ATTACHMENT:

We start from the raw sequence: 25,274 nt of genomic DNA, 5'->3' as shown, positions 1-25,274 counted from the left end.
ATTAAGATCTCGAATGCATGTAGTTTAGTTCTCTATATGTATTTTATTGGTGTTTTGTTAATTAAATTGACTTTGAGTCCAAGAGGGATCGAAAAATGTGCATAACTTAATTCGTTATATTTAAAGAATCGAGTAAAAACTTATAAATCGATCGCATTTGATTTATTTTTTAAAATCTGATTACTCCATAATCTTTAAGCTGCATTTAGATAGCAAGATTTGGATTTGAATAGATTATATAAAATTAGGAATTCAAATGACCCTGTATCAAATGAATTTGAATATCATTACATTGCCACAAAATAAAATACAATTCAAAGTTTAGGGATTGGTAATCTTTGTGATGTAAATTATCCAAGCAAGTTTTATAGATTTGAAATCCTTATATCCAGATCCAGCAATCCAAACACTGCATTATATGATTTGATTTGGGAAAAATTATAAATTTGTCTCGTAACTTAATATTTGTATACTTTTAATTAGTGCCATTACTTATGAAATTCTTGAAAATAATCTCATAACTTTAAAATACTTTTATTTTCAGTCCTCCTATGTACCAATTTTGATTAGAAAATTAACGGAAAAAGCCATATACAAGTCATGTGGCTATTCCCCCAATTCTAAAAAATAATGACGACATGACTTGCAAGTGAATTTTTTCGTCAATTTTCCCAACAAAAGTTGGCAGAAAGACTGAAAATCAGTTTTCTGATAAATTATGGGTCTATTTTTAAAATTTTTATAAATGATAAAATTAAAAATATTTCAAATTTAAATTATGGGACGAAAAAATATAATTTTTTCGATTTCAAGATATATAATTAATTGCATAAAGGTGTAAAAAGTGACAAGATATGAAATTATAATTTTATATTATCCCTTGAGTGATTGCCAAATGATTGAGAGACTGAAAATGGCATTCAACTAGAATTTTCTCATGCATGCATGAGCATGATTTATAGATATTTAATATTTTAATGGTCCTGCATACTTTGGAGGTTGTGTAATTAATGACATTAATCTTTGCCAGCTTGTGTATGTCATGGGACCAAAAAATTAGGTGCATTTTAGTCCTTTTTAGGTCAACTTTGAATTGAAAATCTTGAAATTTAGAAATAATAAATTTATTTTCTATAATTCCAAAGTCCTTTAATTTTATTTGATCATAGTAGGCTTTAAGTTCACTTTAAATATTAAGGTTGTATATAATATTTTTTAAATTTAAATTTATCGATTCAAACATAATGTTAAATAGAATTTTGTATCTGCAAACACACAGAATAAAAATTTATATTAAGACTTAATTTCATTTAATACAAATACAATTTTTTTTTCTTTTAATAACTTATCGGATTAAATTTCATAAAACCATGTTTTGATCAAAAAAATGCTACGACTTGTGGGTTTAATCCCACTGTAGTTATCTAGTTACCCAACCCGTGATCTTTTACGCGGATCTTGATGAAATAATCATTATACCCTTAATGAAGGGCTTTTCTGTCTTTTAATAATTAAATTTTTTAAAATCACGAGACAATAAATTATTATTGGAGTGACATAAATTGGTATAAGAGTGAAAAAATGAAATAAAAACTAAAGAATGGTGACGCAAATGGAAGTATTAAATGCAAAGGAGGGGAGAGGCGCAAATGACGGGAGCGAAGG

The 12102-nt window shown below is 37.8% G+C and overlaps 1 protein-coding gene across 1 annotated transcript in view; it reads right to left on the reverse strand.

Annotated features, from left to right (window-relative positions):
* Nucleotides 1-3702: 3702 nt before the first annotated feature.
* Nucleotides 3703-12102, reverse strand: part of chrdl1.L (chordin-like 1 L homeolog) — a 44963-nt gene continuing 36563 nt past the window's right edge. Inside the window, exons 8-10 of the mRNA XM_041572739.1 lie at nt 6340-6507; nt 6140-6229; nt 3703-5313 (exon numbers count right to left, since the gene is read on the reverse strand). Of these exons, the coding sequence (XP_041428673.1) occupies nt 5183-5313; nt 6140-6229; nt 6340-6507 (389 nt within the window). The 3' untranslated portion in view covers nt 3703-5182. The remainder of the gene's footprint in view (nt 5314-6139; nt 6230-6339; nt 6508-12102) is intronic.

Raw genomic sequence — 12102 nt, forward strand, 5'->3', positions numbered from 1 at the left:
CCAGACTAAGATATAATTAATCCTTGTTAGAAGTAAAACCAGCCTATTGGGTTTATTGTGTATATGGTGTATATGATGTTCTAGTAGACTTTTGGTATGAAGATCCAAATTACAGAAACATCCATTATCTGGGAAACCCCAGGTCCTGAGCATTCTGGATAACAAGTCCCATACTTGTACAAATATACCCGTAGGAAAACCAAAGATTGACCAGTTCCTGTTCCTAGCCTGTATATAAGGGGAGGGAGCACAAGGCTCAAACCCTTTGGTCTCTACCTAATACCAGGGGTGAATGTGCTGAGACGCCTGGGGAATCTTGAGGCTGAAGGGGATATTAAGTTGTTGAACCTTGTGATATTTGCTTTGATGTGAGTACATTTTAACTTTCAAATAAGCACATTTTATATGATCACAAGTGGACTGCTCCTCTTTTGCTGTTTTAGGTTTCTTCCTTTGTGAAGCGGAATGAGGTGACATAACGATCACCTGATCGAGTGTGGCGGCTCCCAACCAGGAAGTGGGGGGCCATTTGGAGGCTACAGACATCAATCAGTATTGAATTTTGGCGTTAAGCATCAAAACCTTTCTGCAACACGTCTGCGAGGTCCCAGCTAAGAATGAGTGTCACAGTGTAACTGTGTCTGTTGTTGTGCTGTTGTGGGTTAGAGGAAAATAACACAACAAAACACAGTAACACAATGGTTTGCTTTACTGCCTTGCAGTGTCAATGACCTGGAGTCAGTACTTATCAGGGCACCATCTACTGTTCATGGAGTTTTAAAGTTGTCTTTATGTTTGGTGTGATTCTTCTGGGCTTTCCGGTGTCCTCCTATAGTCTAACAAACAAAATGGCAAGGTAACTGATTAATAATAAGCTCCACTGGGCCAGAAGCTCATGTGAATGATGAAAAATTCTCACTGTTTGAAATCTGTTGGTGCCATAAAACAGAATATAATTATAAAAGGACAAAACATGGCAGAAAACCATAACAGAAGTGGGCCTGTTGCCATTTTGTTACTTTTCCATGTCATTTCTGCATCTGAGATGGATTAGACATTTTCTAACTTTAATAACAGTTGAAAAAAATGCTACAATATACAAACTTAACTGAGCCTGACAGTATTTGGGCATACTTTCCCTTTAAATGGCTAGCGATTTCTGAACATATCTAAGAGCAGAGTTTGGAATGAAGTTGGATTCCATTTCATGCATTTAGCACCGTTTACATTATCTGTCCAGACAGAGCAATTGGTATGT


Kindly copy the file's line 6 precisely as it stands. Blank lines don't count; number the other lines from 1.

* Nucleotides 3703-12102, reverse strand: part of chrdl1.L (chordin-like 1 L homeolog) — a 44963-nt gene continuing 36563 nt past the window's right edge. Inside the window, exons 8-10 of the mRNA XM_041572739.1 lie at nt 6340-6507; nt 6140-6229; nt 3703-5313 (exon numbers count right to left, since the gene is read on the reverse strand). Of these exons, the coding sequence (XP_041428673.1) occupies nt 5183-5313; nt 6140-6229; nt 6340-6507 (389 nt within the window). The 3' untranslated portion in view covers nt 3703-5182. The remainder of the gene's footprint in view (nt 5314-6139; nt 6230-6339; nt 6508-12102) is intronic.